Sun Peaks Resort, BC
The winter hit early and the snow at the top of the mountain is already a metre deep. There’s a stiff wind that rocks our seat on the chair lift and the bracing cold feels more like January than the last day of November.
Here in the Interior mountains, a mere 45 minutes from our home, the slopes are crowded with early season skiers and we’re almost giddy with the joy of being freed from our workaday lives to be here too.
We love skiing. We came to it relatively late, both of us 50 years old four seasons ago, and we’ve been regulars here ever since. For me, an eastern transplant, I never thought much about the sport, always considered it an elitist thing for the nouveau riche and moneyed. Now, I’m neither of those things but I’m a committed ski bum nonetheless.
It’s never been much of an Indian thing to do. My Ojibway people live in a traditional territory that holds some of the most vertiginous hills in northern Ontario, but sliding down them with a narrow piece of wood strapped to the feet never occurred to them. Sure, toboggan is an Ojibway word, but its invention had more to do with transporting loads of furs through the trees than carving deep powder. Snowshoeing is a traditional thing to do but there’s a lot less speed and fashion sense to it.
So sometimes it seems a bit of a cultural anomaly for me. I don’t see a lot of brown faces when I’m out here. Well, there are Japanese and other Asian people but the native representation on the ski slopes is noticeably low. Too bad, because it’s such a tremendous way to connect to the land. When I stop and lean on my poles and look around myself I am always awed by the sheer magnificence of the landscape and I feel like I do when I’m in the bush. Connected. Spiritual. Grounded.
I suppose there’s a political reason. Sometimes it seems that there’s a political reason for not doing a lot of things when you’re a native person in this country. There’s a land claim action over this resort and a lot of simmering anger of its continued existence on someone’s traditional lands. But that’s still in front of the courts and there’s a hazy basis to the claim anyway that I glean from my reading. A couple years ago there were road blockades and such but nowadays it’s just there in the background.
It’s not enough to stop me from skiing here. As much as I endorse most native political actions I still have a right to my own joy. Everyone does. It seems senseless to me and hugely counterproductive when you’re trying to build a relationship with Canada, to ask people to forgo enjoyment and comfort in pursuit of your ideals. Far better to communicate and clarify than disrupt and distance.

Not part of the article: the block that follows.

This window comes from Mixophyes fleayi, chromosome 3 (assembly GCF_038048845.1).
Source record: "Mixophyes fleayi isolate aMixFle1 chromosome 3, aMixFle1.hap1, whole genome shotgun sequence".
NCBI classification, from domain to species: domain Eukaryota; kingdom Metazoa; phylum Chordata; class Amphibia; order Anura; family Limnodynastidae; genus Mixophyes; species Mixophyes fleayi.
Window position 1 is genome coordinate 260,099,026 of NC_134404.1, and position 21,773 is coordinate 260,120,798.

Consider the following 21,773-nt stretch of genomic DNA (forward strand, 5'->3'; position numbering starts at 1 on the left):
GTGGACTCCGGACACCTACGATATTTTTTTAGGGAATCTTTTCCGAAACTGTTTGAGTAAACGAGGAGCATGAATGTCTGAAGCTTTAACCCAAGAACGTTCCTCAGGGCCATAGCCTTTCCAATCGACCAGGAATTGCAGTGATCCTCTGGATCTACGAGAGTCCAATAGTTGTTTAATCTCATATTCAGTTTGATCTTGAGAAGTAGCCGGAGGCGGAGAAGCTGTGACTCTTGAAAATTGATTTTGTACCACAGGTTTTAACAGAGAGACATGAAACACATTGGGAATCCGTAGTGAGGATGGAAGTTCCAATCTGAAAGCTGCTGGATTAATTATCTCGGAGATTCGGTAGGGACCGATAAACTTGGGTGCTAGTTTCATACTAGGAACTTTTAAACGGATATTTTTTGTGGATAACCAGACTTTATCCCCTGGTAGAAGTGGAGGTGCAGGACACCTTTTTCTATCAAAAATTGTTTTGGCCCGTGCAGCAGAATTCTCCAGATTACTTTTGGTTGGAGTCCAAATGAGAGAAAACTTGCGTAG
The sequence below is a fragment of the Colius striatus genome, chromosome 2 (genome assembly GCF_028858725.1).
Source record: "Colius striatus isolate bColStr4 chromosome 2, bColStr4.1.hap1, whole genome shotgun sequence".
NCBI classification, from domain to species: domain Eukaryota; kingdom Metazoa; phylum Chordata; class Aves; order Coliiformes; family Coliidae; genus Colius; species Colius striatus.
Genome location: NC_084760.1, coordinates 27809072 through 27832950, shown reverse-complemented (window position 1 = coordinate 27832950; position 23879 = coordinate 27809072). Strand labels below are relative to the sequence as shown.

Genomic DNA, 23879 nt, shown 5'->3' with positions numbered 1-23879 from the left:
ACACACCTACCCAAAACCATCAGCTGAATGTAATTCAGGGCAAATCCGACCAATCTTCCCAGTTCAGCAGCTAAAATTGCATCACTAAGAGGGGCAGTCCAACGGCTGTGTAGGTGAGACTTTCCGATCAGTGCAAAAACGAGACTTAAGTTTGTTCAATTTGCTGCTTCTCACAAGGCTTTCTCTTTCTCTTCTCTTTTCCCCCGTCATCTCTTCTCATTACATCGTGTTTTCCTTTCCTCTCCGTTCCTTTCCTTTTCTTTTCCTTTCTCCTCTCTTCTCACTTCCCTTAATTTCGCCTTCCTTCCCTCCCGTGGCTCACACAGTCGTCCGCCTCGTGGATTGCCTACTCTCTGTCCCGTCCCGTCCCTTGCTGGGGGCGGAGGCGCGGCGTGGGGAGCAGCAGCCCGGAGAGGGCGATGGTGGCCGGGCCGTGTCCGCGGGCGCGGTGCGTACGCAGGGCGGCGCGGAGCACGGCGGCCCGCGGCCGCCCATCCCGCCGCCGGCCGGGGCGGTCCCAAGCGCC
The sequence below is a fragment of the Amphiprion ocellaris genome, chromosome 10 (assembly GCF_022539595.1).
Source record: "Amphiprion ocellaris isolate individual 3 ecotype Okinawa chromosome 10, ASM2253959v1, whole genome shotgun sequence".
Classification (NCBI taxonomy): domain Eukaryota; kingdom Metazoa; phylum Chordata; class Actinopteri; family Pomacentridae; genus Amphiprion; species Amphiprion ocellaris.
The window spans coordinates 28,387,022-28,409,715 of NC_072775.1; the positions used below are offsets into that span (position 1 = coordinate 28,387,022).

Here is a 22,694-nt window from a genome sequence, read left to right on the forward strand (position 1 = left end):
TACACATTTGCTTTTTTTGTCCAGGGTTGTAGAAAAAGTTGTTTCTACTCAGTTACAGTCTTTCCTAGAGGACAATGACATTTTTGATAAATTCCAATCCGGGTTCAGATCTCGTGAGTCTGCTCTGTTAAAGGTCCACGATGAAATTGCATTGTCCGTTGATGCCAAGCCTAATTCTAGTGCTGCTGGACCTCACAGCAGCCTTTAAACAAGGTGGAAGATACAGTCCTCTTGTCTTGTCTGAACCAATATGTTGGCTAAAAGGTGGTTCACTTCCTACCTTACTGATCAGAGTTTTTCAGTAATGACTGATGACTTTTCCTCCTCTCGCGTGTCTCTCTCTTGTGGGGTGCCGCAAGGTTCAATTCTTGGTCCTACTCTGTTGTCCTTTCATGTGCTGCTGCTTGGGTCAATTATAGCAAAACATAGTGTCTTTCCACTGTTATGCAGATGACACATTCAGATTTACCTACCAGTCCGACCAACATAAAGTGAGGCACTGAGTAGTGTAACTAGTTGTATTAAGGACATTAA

If I were to stop skiing Sun Peaks because it was the politically correct native thing to do I would be less joyful. My life as a native person in Canada would have five months of discontent that I caused myself to have. I would miss the spiritual connection I find here, I would be less emotive, my mental faculties would dull and I would fall into worse and worse physical shape without the regular exercise every winter. Holistically, taking the four directions of the Medicine Wheel into consideration, it seems like a dumb idea.
Further, my ability to communicate with people would be lessened to an incredible degree. When you are the deliberate manufacturer of your own misery you become reticent and terse and loathe to talk about things. I learned that when I was a practising drunk and creating my own misery every day. To exchange a few hours of contentment for a politically correct native stance seems like a Manhattan Island for a handful of beads and a blanket sort of deal all over again.
No, as much as I choose to be an active political native person, there’s a time to be pro-active and a time to relax and enjoy the benefits of being a Canadian. There has to be. We work way too hard to allow our lives to be dictated by what’s Indian and what’s not. At least I know I do. Besides, what I do can’t ever change what I was born to be and skiing doesn’t make me less native. Choice is a big teaching in native culture and we need to remind ourselves of that.
So for now, land claim or no land claim, politically correct or not, I choose to do what I love and what brings me joy. I’m a better Indian for it. I’m a better human being.
Richard Wagamese is Ojibway and the author of Keeper’n Me. He won the Canadian Author’s Award for Dream Wheels and his new novel, RaggedCompany, is out from Doubleday. He can be reached at